Last week, we shared summer reading recommendations by Villanova’s English Department faculty. This week, we’re happy to share reading recommendations by the staff at Falvey Memorial Library. Once you’ve explored the list below, check out some summer reads suggested by Falvey’s Distinctive Collections and Digital Engagement. Have a great summer, Nova Nation!
Sarah Wingo, Librarian for English Literature, Theatre, and Romance Languages and Literature
- Planning to read: Heartstopper by Alice Oseman. After watching the incredibly heartwarming Netflix series based on this graphic novel series I’m looking forward to checking out the books for myself. Sea of Tranquility by Emily St. John Mandel. I’ve been a fan of Emily St. John Mandel’s for a while now and I’m looking forward to reading her latest book this summer. Probably her most well known book, Station Eleven, was recently made into a great HBO miniseries. I highly recommend both the book and the series.
- Already Read: The Djinn in the Nightingale’s Eye by A.S. Byatt. This is a collection of four short stories and one novella length story of the same name as the title of the collection. I just read it last week, George Miller (Director of “Mad Max: Fury Road”), has a new movie coming out this summer staring Tilda Swinton and Idris Alba. The movie is titled “Three Thousand Years of Longing” and is based on the Novella The Djinn in the Nightingale’s Eye.
Darren Poley, Theology, Classics and Humanities Librarian
- The Fall of the West: The Slow Death of the Roman Superpower by Adrian Goldsworthy.
- Death at the Chateau Bremont (A Verlaque and Bonnet Mystery) book one in Provençal Mystery series by M. L. Longworth.
- Travels With My Aunt (Vintage Voyages) by Graham Greene.
- As Always, Julia: The Letters of Julia Child and Avis DeVoto edited by Joan Reardon.
- Song for Almeyda & Song for Anninho by Gayl Jones.
Demian Katz, Director of Library Technology
When I’m looking for recreational reading, I turn to Falvey’s dime novel collection—these books show what people were reading for fun more than a century ago. Some of them remain fun in their own right, while some do not—but either way, they offer a fascinating, enlightening (and sometimes disturbing) window into the past. To make the books more accessible, I volunteer for the Distributed Proofreaders project and in my spare time work to convert some of our Digital Library scans into free Project Gutenberg eBooks—if you follow the Blue Electrode blog you can read about some recent releases.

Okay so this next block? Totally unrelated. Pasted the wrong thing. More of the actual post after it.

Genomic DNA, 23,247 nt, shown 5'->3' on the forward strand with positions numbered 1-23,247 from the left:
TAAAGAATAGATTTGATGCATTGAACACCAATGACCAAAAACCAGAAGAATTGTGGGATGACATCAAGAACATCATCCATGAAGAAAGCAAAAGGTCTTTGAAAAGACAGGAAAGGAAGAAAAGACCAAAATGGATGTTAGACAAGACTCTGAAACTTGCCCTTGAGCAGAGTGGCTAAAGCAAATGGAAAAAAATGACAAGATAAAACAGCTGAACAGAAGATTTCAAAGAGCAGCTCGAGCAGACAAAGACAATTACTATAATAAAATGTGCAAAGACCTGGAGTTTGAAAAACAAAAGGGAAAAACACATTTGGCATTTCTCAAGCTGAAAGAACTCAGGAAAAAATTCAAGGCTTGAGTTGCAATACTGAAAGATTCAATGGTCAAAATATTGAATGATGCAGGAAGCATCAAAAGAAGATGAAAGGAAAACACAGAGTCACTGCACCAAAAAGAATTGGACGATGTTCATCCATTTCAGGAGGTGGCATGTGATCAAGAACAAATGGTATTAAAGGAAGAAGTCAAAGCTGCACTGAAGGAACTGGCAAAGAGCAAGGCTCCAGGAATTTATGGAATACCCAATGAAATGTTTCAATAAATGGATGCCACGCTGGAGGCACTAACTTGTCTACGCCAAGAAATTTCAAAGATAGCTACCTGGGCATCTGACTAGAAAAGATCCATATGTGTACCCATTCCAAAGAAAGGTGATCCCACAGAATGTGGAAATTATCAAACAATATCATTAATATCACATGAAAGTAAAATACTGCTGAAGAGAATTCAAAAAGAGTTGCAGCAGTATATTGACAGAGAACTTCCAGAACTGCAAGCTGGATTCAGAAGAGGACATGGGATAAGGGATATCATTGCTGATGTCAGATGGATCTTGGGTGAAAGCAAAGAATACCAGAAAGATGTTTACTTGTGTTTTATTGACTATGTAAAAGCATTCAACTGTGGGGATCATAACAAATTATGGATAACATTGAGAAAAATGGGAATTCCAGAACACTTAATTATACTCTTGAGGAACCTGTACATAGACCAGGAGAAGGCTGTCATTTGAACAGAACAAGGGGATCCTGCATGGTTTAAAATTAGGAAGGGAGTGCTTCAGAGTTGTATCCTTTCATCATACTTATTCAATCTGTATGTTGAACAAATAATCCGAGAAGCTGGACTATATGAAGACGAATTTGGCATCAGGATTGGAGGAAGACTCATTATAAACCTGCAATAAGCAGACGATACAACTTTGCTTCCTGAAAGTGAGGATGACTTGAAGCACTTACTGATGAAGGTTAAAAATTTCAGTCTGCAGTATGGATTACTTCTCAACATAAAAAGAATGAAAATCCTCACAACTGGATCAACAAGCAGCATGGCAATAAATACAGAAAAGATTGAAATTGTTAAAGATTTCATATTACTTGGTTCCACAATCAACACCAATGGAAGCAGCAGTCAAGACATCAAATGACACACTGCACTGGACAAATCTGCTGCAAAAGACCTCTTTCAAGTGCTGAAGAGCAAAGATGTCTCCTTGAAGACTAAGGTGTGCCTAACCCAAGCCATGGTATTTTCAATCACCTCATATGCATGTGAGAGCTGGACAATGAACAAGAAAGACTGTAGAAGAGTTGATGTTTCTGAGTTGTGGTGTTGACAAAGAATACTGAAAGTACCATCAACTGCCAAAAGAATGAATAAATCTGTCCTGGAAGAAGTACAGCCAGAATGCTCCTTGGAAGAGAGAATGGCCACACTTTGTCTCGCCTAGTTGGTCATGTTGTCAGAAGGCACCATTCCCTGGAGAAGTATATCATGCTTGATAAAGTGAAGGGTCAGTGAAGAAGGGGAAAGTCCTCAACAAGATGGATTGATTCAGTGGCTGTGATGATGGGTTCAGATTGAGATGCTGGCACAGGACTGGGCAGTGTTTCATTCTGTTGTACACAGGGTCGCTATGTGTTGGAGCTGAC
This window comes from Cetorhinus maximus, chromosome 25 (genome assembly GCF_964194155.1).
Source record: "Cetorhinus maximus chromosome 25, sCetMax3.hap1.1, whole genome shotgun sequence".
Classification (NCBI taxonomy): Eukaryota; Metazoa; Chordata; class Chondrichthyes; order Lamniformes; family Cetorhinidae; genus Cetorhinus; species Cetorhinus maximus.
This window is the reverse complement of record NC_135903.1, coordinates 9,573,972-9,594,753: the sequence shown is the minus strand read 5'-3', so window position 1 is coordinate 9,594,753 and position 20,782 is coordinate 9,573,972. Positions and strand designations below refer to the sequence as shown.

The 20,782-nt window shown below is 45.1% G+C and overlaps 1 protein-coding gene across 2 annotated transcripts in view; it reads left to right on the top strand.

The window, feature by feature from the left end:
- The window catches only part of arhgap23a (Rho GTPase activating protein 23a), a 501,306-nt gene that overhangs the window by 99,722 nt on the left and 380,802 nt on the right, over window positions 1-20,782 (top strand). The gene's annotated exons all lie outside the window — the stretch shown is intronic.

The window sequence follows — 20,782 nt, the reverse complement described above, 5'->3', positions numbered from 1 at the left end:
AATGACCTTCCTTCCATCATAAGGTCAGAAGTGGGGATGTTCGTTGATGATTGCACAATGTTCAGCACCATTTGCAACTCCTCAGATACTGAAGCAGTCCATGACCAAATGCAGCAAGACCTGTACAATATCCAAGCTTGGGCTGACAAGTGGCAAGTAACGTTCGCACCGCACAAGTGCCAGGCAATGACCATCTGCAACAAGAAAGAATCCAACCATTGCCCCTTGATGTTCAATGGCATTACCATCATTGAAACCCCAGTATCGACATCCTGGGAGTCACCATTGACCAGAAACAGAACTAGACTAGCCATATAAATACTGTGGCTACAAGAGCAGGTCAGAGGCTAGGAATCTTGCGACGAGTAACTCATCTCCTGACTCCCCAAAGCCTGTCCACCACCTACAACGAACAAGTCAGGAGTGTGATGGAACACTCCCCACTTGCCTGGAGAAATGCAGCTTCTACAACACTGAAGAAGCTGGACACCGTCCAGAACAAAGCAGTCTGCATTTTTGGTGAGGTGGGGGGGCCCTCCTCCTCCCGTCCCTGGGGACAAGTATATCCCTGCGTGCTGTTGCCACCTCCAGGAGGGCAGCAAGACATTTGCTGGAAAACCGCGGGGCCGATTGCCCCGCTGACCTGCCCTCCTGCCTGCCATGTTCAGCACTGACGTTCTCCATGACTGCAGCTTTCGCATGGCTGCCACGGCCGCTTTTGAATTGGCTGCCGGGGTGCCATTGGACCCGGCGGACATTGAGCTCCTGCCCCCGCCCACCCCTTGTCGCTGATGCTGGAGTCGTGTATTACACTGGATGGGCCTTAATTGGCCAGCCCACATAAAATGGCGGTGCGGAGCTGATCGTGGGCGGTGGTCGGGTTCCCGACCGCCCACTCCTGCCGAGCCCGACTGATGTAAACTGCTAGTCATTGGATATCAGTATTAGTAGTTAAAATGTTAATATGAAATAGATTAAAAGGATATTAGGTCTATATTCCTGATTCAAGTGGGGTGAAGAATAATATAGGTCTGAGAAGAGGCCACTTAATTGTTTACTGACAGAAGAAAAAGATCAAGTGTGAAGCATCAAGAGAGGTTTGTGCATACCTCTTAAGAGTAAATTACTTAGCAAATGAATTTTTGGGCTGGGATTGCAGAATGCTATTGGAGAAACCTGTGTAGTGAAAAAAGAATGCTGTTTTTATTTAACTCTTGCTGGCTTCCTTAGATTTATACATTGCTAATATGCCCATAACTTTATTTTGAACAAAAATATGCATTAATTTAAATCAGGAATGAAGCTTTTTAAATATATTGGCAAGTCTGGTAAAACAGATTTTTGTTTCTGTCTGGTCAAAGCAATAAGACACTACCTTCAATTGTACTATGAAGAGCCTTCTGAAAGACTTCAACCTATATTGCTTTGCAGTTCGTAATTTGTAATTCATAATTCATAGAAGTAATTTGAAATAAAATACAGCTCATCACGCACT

Shawn Proctor, Communication and Marketing Program Manager
- Ana on the Edge by A.J. Sass—A middle grade novel about a young skater who must balance competitive skating aspirations against the realization they are non-binary.
- Quiet: The Power of Introverts in a World that Can’t Stop Talking by Susan Cain—This selection of the Villanova Alumni Association’s book club explores the value of introversion when so much of society is geared toward people who talk first (and most.)
- Heartstopper by Alice Oseman—Now a popular streaming show, this young adult graphic novel series navigates love and friendship from a LGBTQIA+ point-of-view.
- The Words of My Father: Love and Pain in Palestine by Yousef Bashir.
- The Pianist from Syria by Aeham Ahmad.
Mike Sgier, Access and Collections Coordinator
- Circe by Madeline Miller—A great and page-turning retelling of Greek mythology from the point of view of Circe, the witch daughter of a Titan and nymph who is exiled to the island of Aiaia, and who becomes intertwined in the fates of Daedalus, Medea, and most famous of all, the wanderer Odysseus.
Luisa Cywinski, Director of Access Services
Now that summer is here, I will be spending every free moment gardening for food, wildlife, and relaxation. The books on my reading list are:
- No Dig: Nurture Your Soil to Grow Better Veg with Less Effort by Charles Dowding.
- The Wildlife Pond Book by Jules Howard.
- Field Guide to Urban Gardening by Kevin Espiritu.
I’ll also be reading the author’s blogs, watching their YouTube videos, and sharing my results on social media.
Should I be ashamed to admit that my “Want To Read” list on Goodreads is close to 4,500 books? But I promise not to list them all here. I will, though, let you know of two on the list that, appropriately, each have library in their title:
- I hope to finally tackle Matt Haig’s The Midnight Library, a fantasy novel published in 2020, which was the inaugural selection for the Villanova Alumni Book Club, if memory serves me.
- The other one, The Woman In the Library, by Sulari Gentill, is coming out this week and is being hyped as a smashing, closed-room mystery that’s as much fun as a game of Clue. So look for me reading it in the Library, with a lead pipe by my side!
Caroline Sipio, Access and Collections Coordinator
- I recommend People We Meet on Vacation by Emily Henry! It is full of heart, travel, and overall summer goodness that encourages readers to embrace new experiences and appreciate loved ones near and far.
Kallie Stahl ’17 MA is Communication and Marketing Specialist at Falvey Memorial Library. She recommends Hello, Molly! by Molly Shannon. “Always proud to support a fellow Ohioan,” she says.